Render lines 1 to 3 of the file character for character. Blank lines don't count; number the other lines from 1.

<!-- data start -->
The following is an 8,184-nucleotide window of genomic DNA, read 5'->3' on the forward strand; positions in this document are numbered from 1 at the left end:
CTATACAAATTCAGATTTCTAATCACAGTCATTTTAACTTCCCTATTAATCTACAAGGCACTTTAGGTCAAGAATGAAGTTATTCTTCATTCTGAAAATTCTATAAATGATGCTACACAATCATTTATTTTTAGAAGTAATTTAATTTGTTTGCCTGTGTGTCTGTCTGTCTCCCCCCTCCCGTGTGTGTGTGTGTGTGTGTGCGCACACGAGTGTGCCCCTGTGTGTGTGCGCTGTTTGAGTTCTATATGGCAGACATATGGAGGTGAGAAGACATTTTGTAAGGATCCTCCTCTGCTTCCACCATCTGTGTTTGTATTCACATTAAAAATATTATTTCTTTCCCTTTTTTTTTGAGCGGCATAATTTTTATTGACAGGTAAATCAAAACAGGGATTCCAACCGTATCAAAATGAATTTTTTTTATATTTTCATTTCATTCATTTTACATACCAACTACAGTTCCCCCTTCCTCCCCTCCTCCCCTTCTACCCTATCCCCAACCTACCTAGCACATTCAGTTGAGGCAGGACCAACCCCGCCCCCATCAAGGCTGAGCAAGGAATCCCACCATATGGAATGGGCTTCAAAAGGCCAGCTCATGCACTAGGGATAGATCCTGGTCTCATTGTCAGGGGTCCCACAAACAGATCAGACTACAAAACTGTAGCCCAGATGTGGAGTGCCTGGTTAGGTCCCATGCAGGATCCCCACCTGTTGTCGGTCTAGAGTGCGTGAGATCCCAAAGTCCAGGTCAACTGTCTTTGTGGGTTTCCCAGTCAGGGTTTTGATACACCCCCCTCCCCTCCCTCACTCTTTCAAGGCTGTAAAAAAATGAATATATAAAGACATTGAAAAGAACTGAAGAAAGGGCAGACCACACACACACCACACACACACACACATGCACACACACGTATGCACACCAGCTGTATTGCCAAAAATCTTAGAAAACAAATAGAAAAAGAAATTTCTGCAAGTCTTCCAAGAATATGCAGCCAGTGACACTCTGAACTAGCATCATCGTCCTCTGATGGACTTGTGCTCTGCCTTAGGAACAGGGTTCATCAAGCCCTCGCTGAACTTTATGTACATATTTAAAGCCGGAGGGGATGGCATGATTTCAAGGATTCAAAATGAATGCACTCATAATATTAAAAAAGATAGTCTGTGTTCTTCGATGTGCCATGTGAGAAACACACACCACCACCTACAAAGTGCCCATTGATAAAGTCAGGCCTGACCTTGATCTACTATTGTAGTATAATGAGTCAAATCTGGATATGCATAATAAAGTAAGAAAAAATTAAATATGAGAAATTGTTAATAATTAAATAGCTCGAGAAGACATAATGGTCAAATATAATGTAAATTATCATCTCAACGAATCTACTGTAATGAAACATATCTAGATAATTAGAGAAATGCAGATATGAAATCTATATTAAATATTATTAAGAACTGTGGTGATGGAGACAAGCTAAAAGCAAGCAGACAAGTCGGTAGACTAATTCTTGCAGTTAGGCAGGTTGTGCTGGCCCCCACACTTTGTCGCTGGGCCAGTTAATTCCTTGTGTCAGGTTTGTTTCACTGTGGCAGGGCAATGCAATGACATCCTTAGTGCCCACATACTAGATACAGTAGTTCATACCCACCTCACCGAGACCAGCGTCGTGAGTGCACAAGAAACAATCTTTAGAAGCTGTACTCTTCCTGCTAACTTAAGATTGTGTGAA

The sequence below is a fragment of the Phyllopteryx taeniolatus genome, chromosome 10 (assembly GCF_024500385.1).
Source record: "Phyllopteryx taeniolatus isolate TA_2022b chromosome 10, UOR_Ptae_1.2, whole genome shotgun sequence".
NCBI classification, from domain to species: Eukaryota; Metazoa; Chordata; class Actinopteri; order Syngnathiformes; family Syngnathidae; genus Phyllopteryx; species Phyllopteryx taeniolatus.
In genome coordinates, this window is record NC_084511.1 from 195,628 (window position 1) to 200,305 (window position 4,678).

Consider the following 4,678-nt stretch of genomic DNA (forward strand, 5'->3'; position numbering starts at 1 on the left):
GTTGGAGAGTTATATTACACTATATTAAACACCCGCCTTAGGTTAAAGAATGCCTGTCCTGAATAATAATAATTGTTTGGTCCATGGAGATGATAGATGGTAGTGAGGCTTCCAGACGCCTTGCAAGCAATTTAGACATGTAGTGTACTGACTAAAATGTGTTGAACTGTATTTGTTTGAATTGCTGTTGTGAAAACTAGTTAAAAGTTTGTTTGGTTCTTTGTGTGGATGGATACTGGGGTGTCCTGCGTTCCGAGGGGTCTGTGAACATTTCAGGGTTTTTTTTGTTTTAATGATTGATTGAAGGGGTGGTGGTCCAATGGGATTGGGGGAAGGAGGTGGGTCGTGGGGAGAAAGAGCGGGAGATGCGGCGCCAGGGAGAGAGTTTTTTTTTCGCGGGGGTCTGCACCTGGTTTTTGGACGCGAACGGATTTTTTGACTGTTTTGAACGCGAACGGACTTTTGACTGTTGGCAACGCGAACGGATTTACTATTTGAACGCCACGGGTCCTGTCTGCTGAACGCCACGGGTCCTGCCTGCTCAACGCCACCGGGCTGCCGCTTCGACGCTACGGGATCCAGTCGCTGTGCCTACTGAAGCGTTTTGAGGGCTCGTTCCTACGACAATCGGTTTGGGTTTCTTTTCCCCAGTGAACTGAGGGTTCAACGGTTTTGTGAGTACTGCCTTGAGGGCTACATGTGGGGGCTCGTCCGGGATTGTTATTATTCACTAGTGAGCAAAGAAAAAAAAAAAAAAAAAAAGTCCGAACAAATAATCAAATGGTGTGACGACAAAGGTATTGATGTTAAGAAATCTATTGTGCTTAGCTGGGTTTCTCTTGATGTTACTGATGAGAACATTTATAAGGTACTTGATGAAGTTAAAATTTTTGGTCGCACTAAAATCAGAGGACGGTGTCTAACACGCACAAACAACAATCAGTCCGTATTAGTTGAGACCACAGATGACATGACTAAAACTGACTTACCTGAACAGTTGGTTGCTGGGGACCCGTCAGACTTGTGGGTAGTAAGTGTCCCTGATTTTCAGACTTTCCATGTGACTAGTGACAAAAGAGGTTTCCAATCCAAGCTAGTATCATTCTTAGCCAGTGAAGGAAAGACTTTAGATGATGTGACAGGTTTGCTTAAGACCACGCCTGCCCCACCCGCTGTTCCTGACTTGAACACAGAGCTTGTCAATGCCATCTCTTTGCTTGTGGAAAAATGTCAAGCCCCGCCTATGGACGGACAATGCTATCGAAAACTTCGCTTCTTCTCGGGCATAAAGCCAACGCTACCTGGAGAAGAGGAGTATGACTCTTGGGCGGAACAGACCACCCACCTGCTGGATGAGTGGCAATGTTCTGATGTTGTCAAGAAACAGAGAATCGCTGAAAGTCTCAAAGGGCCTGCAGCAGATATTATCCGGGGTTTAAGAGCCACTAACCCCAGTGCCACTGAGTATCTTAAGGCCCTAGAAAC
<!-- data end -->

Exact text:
The following is an 8,184-nucleotide window of genomic DNA, read 5'->3' on the forward strand; positions in this document are numbered from 1 at the left end:
CTATACAAATTCAGATTTCTAATCACAGTCATTTTAACTTCCCTATTAATCTACAAGGCACTTTAGGTCAAGAATGAAGTTATTCTTCATTCTGAAAATTCTATAAATGATGCTACACAATCATTTATTTTTAGAAGTAATTTAATTTGTTTGCCTGTGTGTCTGTCTGTCTCCCCCCTCCCGTGTGTGTGTGTGTGTGTGTGCGCACACGAGTGTGCCCCTGTGTGTGTGCGCTGTTTGAGTTCTATATGGCAGACATATGGAGGTGAGAAGACATTTTGTAAGGATCCTCCTCTGCTTCCACCATCTGTGTTTGTATTCACATTAAAAATATTATTTCTTTCCCTTTTTTTTTGAGCGGCATAATTTTTATTGACAGGTAAATCAAAACAGGGATTCCAACCGTATCAAAATGAATTTTTTTTATATTTTCATTTCATTCATTTTACATACCAACTACAGTTCCCCCTTCCTCCCCTCCTCCCCTTCTACCCTATCCCCAACCTACCTAGCACATTCAGTTGAGGCAGGACCAACCCCGCCCCCATCAAGGCTGAGCAAGGAATCCCACCATATGGAATGGGCTTCAAAAGGCCAGCTCATGCACTAGGGATAGATCCTGGTCTCATTGTCAGGGGTCCCACAAACAGATCAGACTACAAAACTGTAGCCCAGATGTGGAGTGCCTGGTTAGGTCCCATGCAGGATCCCCACCTGTTGTCGGTCTAGAGTGCGTGAGATCCCAAAGTCCAGGTCAACTGTCTTTGTGGGTTTCCCAGTCAGGGTTTTGATACACCCCCCTCCCCTCCCTCACTCTTTCAAGGCTGTAAAAAAATGAATATATAAAGACATTGAAAAGAACTGAAGAAAGGGCAGACCACACACACACCACACACACACACACATGCACACACACGTATGCACACCAGCTGTATTGCCAAAAATCTTAGAAAACAAATAGAAAAAGAAATTTCTGCAAGTCTTCCAAGAATATGCAGCCAGTGACACTCTGAACTAGCATCATCGTCCTCTGATGGACTTGTGCTCTGCCTTAGGAACAGGGTTCATCAAGCCCTCGCTGAACTTTATGTACATATTTAAAGCCGGAGGGGATGGCATGATTTCAAGGATTCAAAATGAATGCACTCATAATATTAAAAAAGATAGTCTGTGTTCTTCGATGTGCCATGTGAGAAACACACACCACCACCTACAAAGTGCCCATTGATAAAGTCAGGCCTGACCTTGATCTACTATTGTAGTATAATGAGTCAAATCTGGATATGCATAATAAAGTAAGAAAAAATTAAATATGAGAAATTGTTAATAATTAAATAGCTCGAGAAGACATAATGGTCAAATATAATGTAAATTATCATCTCAACGAATCTACTGTAATGAAACATATCTAGATAATTAGAGAAATGCAGATATGAAATCTATATTAAATATTATTAAGAACTGTGGTGATGGAGACAAGCTAAAAGCAAGCAGACAAGTCGGTAGACTAATTCTTGCAGTTAGGCAGGTTGTGCTGGCCCCCACACTTTGTCGCTGGGCCAGTTAATTCCTTGTGTCAGGTTTGTTTCACTGTGGCAGGGCAATGCAATGACATCCTTAGTGCCCACATACTAGATACAGTAGTTCATACCCACCTCACCGAGACCAGCGTCGTGAGTGCACAAGAAACAATCTTTAGAAGCTGTACTCTTCCTGCTAACTTAAGATTGTGTGAA

The sequence below is a fragment of the Phyllopteryx taeniolatus genome, chromosome 10 (assembly GCF_024500385.1).